An email came from Faith Morgan with a link to a documentary film called “Passive House Revolution,” produced by the Arthur Morgan Institute for Community Solutions in Yellow Springs, Ohio. It was a busy day, but I thought I could use a break from words, so I left the stack of unopened emails for a while and watched the film. I’m glad that I did.

The dark colors show how little heat is escaping from the Passive House on the right, compared to the traditional building on the left.

The film is about 45 minutes long. The production value is very high and so it was easy to watch. And the film featured some people who have written for and advised Home Energy over the years, including ACI founder Linda Wigington, architect Chris Benedict, and engineer Henry Gifford. They might not have the international fame of Al Gore, but for those of us in home performance, they pack a lot of star power—most of all, we know and trust them. The founder of the Passive House standards, Wolfgang Feist, and the person who brought the Passive House concept to the United States, Katrin Klingenberg, are also featured.

Watching the film made me feel good and hopeful about the work we do on behalf of people and planet. We have the ideas and the technical know-how right now to build and renovate homes that use 15% of the energy the average home uses today. These homes are comfortable and attractive. When I began as editor of Home Energy 14 years ago, someone explained a Passive House project in Sweden like this: Imagine a big beer cooler with holes cut out for doors and windows. And for living inside a beer cooler you get to go without an HVAC system!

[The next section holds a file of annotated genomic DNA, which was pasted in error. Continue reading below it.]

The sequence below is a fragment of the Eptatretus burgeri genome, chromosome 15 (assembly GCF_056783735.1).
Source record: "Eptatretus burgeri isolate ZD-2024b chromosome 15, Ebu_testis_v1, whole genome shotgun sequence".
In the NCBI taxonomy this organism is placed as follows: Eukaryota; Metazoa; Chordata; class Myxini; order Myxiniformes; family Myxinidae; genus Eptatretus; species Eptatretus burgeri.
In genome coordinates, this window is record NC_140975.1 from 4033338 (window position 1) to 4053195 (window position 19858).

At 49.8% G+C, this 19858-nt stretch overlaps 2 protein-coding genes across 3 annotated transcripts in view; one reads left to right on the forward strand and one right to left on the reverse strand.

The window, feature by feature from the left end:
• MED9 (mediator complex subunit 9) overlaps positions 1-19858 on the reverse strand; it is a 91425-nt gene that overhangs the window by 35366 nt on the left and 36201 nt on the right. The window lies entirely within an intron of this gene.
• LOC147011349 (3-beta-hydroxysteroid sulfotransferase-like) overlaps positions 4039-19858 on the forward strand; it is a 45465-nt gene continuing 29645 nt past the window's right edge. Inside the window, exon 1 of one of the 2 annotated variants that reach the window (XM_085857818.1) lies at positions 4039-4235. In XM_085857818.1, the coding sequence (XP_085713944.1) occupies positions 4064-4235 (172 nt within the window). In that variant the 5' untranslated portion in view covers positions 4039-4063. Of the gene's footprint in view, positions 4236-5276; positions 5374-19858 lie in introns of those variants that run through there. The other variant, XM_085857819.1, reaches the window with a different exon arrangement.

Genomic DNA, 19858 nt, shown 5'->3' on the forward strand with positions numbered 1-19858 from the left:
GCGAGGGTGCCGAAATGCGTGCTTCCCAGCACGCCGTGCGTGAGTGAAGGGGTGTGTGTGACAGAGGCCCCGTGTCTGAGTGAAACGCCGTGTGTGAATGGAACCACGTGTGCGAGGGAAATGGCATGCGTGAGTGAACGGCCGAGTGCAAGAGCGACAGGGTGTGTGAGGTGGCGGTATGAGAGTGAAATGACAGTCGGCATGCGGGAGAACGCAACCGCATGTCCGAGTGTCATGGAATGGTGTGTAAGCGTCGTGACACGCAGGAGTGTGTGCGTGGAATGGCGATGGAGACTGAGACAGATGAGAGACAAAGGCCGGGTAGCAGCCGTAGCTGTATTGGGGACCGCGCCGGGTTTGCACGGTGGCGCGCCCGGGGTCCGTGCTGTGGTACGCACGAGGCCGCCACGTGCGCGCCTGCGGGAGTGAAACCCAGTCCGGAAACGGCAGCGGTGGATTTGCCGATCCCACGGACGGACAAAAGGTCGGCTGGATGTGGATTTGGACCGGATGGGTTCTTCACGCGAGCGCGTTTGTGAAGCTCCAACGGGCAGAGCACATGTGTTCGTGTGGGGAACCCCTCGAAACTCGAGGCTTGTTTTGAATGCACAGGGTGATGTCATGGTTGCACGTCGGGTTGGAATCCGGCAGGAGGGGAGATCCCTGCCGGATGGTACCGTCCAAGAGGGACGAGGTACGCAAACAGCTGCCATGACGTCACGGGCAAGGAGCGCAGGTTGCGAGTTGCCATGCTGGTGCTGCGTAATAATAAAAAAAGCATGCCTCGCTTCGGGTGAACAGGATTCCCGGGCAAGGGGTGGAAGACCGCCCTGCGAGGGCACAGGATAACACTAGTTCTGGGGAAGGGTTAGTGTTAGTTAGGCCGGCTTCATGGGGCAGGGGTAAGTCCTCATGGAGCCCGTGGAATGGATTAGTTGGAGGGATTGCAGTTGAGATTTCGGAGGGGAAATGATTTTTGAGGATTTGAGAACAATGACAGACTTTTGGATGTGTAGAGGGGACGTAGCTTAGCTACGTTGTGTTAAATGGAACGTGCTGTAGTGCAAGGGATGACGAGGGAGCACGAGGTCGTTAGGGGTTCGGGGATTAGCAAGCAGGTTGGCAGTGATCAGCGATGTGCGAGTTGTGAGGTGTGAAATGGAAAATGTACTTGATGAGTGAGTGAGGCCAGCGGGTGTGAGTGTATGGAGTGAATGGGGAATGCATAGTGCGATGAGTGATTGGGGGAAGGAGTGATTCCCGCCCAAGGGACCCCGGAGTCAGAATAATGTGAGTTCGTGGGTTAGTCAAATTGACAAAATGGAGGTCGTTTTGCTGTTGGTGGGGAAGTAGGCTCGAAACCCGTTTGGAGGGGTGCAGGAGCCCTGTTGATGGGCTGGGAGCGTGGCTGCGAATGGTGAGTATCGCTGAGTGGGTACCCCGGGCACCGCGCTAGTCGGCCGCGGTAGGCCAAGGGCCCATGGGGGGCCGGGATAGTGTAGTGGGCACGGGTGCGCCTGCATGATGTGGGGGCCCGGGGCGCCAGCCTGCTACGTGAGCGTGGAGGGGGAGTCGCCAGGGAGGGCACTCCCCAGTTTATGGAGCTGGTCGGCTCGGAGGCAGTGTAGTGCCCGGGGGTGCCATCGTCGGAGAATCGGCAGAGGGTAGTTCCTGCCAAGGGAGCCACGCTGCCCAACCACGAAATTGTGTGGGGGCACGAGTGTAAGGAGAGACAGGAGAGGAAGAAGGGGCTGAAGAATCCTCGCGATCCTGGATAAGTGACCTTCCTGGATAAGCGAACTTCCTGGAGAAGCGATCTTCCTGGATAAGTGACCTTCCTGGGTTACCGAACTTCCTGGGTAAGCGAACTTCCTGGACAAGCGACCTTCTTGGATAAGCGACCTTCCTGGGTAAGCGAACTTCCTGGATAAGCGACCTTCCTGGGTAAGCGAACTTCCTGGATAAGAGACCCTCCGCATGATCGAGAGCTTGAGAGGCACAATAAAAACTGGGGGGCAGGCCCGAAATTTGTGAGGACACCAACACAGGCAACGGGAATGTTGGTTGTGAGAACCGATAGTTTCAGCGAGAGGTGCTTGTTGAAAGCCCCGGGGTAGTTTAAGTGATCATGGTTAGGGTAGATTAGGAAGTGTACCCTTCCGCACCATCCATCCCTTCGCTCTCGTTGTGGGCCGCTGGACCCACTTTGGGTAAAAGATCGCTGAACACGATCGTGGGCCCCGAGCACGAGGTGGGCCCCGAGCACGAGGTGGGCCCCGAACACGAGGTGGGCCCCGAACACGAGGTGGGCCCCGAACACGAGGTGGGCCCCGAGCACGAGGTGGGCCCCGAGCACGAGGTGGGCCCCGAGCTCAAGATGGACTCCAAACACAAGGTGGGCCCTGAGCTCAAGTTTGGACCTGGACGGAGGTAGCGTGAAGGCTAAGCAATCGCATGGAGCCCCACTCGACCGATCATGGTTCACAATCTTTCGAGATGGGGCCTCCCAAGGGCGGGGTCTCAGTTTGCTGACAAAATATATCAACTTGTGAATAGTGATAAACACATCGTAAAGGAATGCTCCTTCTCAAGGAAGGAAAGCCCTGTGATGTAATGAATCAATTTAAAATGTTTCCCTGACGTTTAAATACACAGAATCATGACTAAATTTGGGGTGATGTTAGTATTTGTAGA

I’ve since learned that that is really not the case and never has been. The Passive House concept began in Germany in the 1970s and has taken root as a home grown variety in the United States. The formula is simple: Build tightly air-sealed houses with lots of insulation and provide the means to keep the air fresh and the people comfortable and healthy inside, without a conventional HVAC system. There are plenty of examples available in books, magazines, in film, and on home tours of how that’s done in every climate.

“Passive House Revolution” goes into the details, such as the framing details for build highly insulated walls and tackling the fresh air problem with heat and energy recovery ventilators—with great images in a variety of settings and the voices of many people, including Passive House architects, builders, and home owners. The film will inspire energy geeks and educate high school, college, trade, and architecture students, or anyone interested in architecture, building, engineering, energy, and the environment. I highly recommend that you see it and share it.

You can purchase a DVD of the film for $26, plus shipping and handling. See below for more information on the film and Passive House building.